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The above image appears in the article ‘Aston Clinton House 1923-32’ by Diana Gulland, Records of Buckinghamshire, volume 48. It appears there courtesy of Hilda Isabel Marriott.

Alternatively, pIcture Evelyn, eating his sandwiches and drinking his beer, bringing to mind the house’s glory days. Better still, Evelyn’s own glory days at Oxford. Using the billiards table as a bar, a bar surrounded by Harold Acton, Terence Greenidge, John Sutro, Alastair Graham, Robert Byron... The room alive with wit and bonhomie, precocious intellects rising to the heights of scintillating innuendo while simultaneously sinking to the depths of mocking the Dean of Hertford’s supposed sexual appetite for dogs. Could Evelyn really go from being wayward student to reliable teacher in just a couple of years?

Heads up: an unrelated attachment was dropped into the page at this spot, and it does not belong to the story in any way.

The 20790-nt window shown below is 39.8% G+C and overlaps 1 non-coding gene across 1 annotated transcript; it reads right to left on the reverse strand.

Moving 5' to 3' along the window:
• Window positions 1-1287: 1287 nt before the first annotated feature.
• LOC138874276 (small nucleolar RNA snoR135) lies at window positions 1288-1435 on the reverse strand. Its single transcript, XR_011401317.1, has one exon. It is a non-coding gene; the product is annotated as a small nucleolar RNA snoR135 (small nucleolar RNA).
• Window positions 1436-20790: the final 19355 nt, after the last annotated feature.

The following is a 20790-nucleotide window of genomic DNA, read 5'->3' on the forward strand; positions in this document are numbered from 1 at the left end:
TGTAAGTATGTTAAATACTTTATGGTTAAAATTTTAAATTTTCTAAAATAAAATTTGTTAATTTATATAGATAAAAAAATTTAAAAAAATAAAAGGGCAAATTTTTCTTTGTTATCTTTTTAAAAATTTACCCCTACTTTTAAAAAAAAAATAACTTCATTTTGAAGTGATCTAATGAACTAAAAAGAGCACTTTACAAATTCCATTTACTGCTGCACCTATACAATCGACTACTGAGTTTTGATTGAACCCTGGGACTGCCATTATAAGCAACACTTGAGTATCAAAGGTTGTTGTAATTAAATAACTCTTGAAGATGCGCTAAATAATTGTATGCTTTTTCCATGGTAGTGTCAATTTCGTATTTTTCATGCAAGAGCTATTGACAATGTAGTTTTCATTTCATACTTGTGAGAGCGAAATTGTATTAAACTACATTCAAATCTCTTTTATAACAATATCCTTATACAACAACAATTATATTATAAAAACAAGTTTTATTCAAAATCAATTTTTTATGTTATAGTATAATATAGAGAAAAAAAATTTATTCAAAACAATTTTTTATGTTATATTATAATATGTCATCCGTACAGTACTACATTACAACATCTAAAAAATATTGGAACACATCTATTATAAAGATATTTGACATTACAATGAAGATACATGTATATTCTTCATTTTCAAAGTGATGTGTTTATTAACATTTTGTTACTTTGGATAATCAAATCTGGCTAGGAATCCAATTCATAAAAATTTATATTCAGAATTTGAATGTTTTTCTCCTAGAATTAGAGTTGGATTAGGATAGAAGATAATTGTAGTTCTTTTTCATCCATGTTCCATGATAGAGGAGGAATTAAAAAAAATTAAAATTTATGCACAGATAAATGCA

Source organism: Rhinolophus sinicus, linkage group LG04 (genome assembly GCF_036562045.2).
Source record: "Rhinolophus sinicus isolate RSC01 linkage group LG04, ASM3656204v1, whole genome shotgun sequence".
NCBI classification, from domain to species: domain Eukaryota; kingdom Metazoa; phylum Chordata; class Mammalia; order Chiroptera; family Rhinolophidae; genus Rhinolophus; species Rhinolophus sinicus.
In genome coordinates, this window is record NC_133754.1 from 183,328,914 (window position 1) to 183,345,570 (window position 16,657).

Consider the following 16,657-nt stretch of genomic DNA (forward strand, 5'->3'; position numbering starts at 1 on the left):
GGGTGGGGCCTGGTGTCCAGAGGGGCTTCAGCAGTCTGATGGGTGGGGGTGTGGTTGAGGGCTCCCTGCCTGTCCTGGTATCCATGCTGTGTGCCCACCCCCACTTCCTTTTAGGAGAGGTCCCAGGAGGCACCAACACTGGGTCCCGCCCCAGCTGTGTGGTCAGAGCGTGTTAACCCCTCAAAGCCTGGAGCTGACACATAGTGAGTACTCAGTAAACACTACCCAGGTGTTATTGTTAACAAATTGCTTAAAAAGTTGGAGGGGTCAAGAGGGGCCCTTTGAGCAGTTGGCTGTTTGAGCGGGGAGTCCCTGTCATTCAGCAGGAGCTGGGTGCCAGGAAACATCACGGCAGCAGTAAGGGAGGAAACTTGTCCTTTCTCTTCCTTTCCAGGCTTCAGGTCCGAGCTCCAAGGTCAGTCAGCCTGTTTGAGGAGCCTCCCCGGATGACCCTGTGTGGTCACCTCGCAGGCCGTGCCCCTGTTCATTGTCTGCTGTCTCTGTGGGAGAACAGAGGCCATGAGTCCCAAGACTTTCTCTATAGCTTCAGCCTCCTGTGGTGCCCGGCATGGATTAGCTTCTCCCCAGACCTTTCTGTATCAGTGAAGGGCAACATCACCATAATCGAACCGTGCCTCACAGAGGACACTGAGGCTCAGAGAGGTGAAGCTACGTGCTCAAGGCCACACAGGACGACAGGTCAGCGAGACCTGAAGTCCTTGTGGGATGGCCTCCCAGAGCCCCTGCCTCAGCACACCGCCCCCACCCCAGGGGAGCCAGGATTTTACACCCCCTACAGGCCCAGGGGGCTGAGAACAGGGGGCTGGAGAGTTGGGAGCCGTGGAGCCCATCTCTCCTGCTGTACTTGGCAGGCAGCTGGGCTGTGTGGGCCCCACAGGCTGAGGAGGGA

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The above image appears in the article ‘Aston Clinton House 1923-32’ by Diana Gulland, Records of Buckinghamshire, volume 48. It appears there courtesy of Hilda Isabel Marriott.

Immediately after the school visit, Evelyn heard that he had indeed got the job. So he was able to relax for a month or so, take a week’s holiday with the Plunket Greenes (no physical joy from stand-offish Olivia) and see a fair bit of Alastair both at Barford and in London. But the day came when Richard (accompanied by Elizabeth, his fiancee) came to collect Evelyn from Underhill and bear him off to Aston Clinton.

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Having set the scene, let the fun begin. On the
next page.